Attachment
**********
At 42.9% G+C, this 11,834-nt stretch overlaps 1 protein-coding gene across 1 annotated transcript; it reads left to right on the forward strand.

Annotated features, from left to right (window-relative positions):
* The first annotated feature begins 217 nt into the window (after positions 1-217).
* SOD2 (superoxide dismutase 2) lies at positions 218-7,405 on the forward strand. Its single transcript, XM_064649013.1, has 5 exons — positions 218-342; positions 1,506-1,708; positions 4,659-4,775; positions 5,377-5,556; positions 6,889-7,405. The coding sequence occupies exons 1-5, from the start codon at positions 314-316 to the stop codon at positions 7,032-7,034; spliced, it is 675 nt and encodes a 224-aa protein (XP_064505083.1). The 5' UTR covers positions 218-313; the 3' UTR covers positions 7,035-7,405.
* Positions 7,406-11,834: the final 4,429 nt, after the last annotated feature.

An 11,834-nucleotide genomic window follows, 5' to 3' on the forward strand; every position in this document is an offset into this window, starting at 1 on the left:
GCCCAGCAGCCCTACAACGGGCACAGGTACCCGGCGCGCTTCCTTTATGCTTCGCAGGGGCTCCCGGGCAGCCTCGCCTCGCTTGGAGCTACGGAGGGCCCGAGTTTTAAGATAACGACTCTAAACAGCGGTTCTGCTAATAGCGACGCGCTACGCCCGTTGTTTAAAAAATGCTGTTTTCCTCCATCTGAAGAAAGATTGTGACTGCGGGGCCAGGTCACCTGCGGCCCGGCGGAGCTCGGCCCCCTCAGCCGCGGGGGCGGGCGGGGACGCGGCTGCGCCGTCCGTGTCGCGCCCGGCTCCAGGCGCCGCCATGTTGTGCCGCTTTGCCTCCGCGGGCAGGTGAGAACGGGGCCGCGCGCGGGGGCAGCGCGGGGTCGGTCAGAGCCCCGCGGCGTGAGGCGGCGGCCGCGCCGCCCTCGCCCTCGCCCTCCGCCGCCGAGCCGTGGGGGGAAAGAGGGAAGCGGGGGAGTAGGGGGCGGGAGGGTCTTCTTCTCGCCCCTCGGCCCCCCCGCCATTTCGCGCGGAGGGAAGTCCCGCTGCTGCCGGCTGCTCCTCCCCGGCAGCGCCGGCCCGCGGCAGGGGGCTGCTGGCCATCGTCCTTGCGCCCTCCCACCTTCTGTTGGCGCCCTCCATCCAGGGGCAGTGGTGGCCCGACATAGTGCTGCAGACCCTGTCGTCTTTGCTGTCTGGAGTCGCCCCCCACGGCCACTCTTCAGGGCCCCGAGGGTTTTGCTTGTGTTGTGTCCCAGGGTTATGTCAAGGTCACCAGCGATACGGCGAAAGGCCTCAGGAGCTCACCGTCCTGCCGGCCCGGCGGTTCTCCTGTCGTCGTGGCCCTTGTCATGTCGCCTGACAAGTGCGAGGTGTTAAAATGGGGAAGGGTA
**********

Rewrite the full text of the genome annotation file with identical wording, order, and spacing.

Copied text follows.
At 42.9% G+C, this 11,834-nt stretch overlaps 1 protein-coding gene across 1 annotated transcript; it reads left to right on the forward strand.

Annotated features, from left to right (window-relative positions):
* The first annotated feature begins 217 nt into the window (after positions 1-217).
* SOD2 (superoxide dismutase 2) lies at positions 218-7,405 on the forward strand. Its single transcript, XM_064649013.1, has 5 exons — positions 218-342; positions 1,506-1,708; positions 4,659-4,775; positions 5,377-5,556; positions 6,889-7,405. The coding sequence occupies exons 1-5, from the start codon at positions 314-316 to the stop codon at positions 7,032-7,034; spliced, it is 675 nt and encodes a 224-aa protein (XP_064505083.1). The 5' UTR covers positions 218-313; the 3' UTR covers positions 7,035-7,405.
* Positions 7,406-11,834: the final 4,429 nt, after the last annotated feature.

An 11,834-nucleotide genomic window follows, 5' to 3' on the forward strand; every position in this document is an offset into this window, starting at 1 on the left:
GCCCAGCAGCCCTACAACGGGCACAGGTACCCGGCGCGCTTCCTTTATGCTTCGCAGGGGCTCCCGGGCAGCCTCGCCTCGCTTGGAGCTACGGAGGGCCCGAGTTTTAAGATAACGACTCTAAACAGCGGTTCTGCTAATAGCGACGCGCTACGCCCGTTGTTTAAAAAATGCTGTTTTCCTCCATCTGAAGAAAGATTGTGACTGCGGGGCCAGGTCACCTGCGGCCCGGCGGAGCTCGGCCCCCTCAGCCGCGGGGGCGGGCGGGGACGCGGCTGCGCCGTCCGTGTCGCGCCCGGCTCCAGGCGCCGCCATGTTGTGCCGCTTTGCCTCCGCGGGCAGGTGAGAACGGGGCCGCGCGCGGGGGCAGCGCGGGGTCGGTCAGAGCCCCGCGGCGTGAGGCGGCGGCCGCGCCGCCCTCGCCCTCGCCCTCCGCCGCCGAGCCGTGGGGGGAAAGAGGGAAGCGGGGGAGTAGGGGGCGGGAGGGTCTTCTTCTCGCCCCTCGGCCCCCCCGCCATTTCGCGCGGAGGGAAGTCCCGCTGCTGCCGGCTGCTCCTCCCCGGCAGCGCCGGCCCGCGGCAGGGGGCTGCTGGCCATCGTCCTTGCGCCCTCCCACCTTCTGTTGGCGCCCTCCATCCAGGGGCAGTGGTGGCCCGACATAGTGCTGCAGACCCTGTCGTCTTTGCTGTCTGGAGTCGCCCCCCACGGCCACTCTTCAGGGCCCCGAGGGTTTTGCTTGTGTTGTGTCCCAGGGTTATGTCAAGGTCACCAGCGATACGGCGAAAGGCCTCAGGAGCTCACCGTCCTGCCGGCCCGGCGGTTCTCCTGTCGTCGTGGCCCTTGTCATGTCGCCTGACAAGTGCGAGGTGTTAAAATGGGGAAGGGTA